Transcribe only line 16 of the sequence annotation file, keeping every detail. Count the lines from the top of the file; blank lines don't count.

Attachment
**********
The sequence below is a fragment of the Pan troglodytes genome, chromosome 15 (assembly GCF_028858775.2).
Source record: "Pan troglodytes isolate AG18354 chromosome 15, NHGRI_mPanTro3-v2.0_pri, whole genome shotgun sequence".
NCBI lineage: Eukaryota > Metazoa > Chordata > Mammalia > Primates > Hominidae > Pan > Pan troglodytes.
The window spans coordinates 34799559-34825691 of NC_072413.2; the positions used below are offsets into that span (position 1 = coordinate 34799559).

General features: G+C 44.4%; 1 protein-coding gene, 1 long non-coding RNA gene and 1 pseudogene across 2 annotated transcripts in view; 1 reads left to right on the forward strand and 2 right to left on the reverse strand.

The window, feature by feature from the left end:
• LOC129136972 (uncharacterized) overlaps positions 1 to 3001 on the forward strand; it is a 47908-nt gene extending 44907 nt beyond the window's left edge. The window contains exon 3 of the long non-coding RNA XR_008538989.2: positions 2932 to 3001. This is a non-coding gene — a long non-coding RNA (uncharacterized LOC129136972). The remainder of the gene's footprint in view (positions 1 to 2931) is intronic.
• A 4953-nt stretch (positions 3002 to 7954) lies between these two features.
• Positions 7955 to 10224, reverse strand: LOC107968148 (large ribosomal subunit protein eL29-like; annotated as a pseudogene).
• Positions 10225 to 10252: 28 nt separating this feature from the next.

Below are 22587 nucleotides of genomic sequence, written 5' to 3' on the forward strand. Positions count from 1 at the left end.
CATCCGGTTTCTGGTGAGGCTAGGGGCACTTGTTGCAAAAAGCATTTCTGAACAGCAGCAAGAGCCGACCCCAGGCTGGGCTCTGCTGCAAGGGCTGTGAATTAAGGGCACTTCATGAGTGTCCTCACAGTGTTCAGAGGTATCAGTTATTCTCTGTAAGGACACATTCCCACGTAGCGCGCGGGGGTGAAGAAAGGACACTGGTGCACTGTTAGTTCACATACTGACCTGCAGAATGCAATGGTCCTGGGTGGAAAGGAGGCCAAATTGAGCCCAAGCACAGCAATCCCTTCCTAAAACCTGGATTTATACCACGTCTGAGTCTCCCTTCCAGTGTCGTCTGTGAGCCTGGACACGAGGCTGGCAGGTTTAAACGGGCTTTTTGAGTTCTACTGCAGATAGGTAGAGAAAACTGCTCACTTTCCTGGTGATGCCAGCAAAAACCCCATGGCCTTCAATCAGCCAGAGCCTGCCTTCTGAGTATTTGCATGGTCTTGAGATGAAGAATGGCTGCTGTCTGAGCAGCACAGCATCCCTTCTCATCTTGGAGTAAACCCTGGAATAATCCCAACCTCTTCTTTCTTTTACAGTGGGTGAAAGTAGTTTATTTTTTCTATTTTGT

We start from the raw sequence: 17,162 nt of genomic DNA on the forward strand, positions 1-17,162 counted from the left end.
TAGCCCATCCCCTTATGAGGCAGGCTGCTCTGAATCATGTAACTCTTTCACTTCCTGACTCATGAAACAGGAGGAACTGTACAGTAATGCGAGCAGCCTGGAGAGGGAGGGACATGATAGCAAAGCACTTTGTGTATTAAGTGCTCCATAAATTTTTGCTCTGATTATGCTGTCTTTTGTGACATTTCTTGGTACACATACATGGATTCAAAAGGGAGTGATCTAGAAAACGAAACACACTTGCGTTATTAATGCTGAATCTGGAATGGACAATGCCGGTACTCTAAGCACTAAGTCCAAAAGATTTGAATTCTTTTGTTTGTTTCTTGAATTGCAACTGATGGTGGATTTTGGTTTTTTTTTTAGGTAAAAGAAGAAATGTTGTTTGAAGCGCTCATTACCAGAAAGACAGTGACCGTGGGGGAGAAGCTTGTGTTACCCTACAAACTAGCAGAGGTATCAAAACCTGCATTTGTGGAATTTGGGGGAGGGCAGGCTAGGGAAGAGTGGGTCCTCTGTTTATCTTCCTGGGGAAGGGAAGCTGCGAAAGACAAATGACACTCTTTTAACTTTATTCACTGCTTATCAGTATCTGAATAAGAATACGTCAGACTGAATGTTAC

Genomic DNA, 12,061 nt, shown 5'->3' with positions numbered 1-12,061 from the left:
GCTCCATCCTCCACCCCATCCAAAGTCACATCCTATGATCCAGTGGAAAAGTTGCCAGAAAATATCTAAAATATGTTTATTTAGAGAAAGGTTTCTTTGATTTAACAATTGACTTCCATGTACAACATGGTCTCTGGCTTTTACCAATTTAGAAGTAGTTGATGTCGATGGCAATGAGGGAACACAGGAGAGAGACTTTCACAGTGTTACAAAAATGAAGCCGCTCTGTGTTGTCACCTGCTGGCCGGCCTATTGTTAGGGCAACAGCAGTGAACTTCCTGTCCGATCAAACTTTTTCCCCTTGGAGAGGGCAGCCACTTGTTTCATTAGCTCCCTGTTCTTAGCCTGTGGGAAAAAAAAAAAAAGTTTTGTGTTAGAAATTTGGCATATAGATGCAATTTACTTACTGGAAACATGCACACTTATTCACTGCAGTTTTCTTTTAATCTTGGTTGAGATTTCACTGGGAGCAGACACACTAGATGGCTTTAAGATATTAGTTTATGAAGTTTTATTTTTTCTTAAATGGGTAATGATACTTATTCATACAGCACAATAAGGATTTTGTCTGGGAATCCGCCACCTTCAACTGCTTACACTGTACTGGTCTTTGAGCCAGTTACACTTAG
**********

GCTCCATCCTCCACCCCATCCAAAGTCACATCCTATGATCCAGTGGAAAAGTTGCCAGAAAATATCTAAAATATGTTTATTTAGAGAAAGGTTTCTTTGATTTAACAATTGACTTCCATGTACAACATGGTCTCTGGCTTTTACCAATTTAGAAGTAGTTGATGTCGATGGCAATGAGGGAACACAGGAGAGAGACTTTCACAGTGTTACAAAAATGAAGCCGCTCTGTGTTGTCACCTGCTGGCCGGCCTATTGTTAGGGCAACAGCAGTGAACTTCCTGTCCGATCAAACTTTTTCCCCTTGGAGAGGGCAGCCACTTGTTTCATTAGCTCCCTGTTCTTAGCCTGTGGGAAAAAAAAAAAAAGTTTTGTGTTAGAAATTTGGCATATAGATGCAATTTACTTACTGGAAACATGCACACTTATTCACTGCAGTTTTCTTTTAATCTTGGTTGAGATTTCACTGGGAGCAGACACACTAGATGGCTTTAAGATATTAGTTTATGAAGTTTTATTTTTTCTTAAATGGGTAATGATACTTATTCATACAGCACAATAAGGATTTTGTCTGGGAATCCGCCACCTTCAACTGCTTACACTGTACTGGTCTTTGAGCCAGTTACACTTAG